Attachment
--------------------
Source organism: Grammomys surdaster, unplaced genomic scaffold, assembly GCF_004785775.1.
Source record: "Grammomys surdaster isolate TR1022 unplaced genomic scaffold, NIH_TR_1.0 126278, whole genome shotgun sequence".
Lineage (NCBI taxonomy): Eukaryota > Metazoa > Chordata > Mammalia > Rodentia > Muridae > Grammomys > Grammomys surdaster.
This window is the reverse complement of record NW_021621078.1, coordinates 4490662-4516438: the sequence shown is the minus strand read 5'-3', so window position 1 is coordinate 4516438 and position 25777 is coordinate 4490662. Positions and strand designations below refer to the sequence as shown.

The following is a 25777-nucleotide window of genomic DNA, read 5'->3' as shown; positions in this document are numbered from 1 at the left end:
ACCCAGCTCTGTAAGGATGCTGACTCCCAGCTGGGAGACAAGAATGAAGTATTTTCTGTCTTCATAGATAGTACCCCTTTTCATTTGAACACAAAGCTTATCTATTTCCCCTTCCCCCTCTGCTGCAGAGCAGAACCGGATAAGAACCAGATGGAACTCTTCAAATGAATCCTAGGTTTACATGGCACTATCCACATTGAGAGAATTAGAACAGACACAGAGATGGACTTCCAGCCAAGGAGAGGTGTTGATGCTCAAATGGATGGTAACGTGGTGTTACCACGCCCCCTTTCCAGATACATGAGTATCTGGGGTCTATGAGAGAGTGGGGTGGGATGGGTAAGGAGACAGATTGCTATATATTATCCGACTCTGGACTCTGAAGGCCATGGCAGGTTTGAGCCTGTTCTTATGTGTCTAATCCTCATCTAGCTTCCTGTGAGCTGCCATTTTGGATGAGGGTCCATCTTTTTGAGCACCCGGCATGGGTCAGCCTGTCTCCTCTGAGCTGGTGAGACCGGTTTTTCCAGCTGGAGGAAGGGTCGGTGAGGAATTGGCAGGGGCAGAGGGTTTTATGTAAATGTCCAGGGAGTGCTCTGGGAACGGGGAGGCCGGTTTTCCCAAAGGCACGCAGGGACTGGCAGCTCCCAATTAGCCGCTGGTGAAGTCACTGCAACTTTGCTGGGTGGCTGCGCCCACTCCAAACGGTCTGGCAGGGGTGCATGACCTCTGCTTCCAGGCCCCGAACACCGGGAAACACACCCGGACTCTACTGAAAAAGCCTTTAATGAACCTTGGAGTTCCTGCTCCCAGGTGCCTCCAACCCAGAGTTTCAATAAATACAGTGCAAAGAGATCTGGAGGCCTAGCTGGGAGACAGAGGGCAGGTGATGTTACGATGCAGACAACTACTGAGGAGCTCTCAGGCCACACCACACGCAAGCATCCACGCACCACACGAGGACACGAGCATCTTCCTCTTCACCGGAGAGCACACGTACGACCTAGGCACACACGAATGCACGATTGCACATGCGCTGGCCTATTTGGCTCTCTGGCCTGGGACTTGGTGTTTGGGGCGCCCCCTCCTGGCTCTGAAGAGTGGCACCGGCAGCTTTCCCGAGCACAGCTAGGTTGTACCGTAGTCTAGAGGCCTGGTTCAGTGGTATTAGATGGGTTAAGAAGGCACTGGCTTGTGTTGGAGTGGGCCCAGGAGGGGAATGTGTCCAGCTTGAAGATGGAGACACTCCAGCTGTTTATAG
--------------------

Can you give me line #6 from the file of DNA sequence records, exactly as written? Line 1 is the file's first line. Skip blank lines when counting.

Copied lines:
ACCCAGCTCTGTAAGGATGCTGACTCCCAGCTGGGAGACAAGAATGAAGTATTTTCTGTCTTCATAGATAGTACCCCTTTTCATTTGAACACAAAGCTTATCTATTTCCCCTTCCCCCTCTGCTGCAGAGCAGAACCGGATAAGAACCAGATGGAACTCTTCAAATGAATCCTAGGTTTACATGGCACTATCCACATTGAGAGAATTAGAACAGACACAGAGATGGACTTCCAGCCAAGGAGAGGTGTTGATGCTCAAATGGATGGTAACGTGGTGTTACCACGCCCCCTTTCCAGATACATGAGTATCTGGGGTCTATGAGAGAGTGGGGTGGGATGGGTAAGGAGACAGATTGCTATATATTATCCGACTCTGGACTCTGAAGGCCATGGCAGGTTTGAGCCTGTTCTTATGTGTCTAATCCTCATCTAGCTTCCTGTGAGCTGCCATTTTGGATGAGGGTCCATCTTTTTGAGCACCCGGCATGGGTCAGCCTGTCTCCTCTGAGCTGGTGAGACCGGTTTTTCCAGCTGGAGGAAGGGTCGGTGAGGAATTGGCAGGGGCAGAGGGTTTTATGTAAATGTCCAGGGAGTGCTCTGGGAACGGGGAGGCCGGTTTTCCCAAAGGCACGCAGGGACTGGCAGCTCCCAATTAGCCGCTGGTGAAGTCACTGCAACTTTGCTGGGTGGCTGCGCCCACTCCAAACGGTCTGGCAGGGGTGCATGACCTCTGCTTCCAGGCCCCGAACACCGGGAAACACACCCGGACTCTACTGAAAAAGCCTTTAATGAACCTTGGAGTTCCTGCTCCCAGGTGCCTCCAACCCAGAGTTTCAATAAATACAGTGCAAAGAGATCTGGAGGCCTAGCTGGGAGACAGAGGGCAGGTGATGTTACGATGCAGACAACTACTGAGGAGCTCTCAGGCCACACCACACGCAAGCATCCACGCACCACACGAGGACACGAGCATCTTCCTCTTCACCGGAGAGCACACGTACGACCTAGGCACACACGAATGCACGATTGCACATGCGCTGGCCTATTTGGCTCTCTGGCCTGGGACTTGGTGTTTGGGGCGCCCCCTCCTGGCTCTGAAGAGTGGCACCGGCAGCTTTCCCGAGCACAGCTAGGTTGTACCGTAGTCTAGAGGCCTGGTTCAGTGGTATTAGATGGGTTAAGAAGGCACTGGCTTGTGTTGGAGTGGGCCCAGGAGGGGAATGTGTCCAGCTTGAAGATGGAGACACTCCAGCTGTTTATAG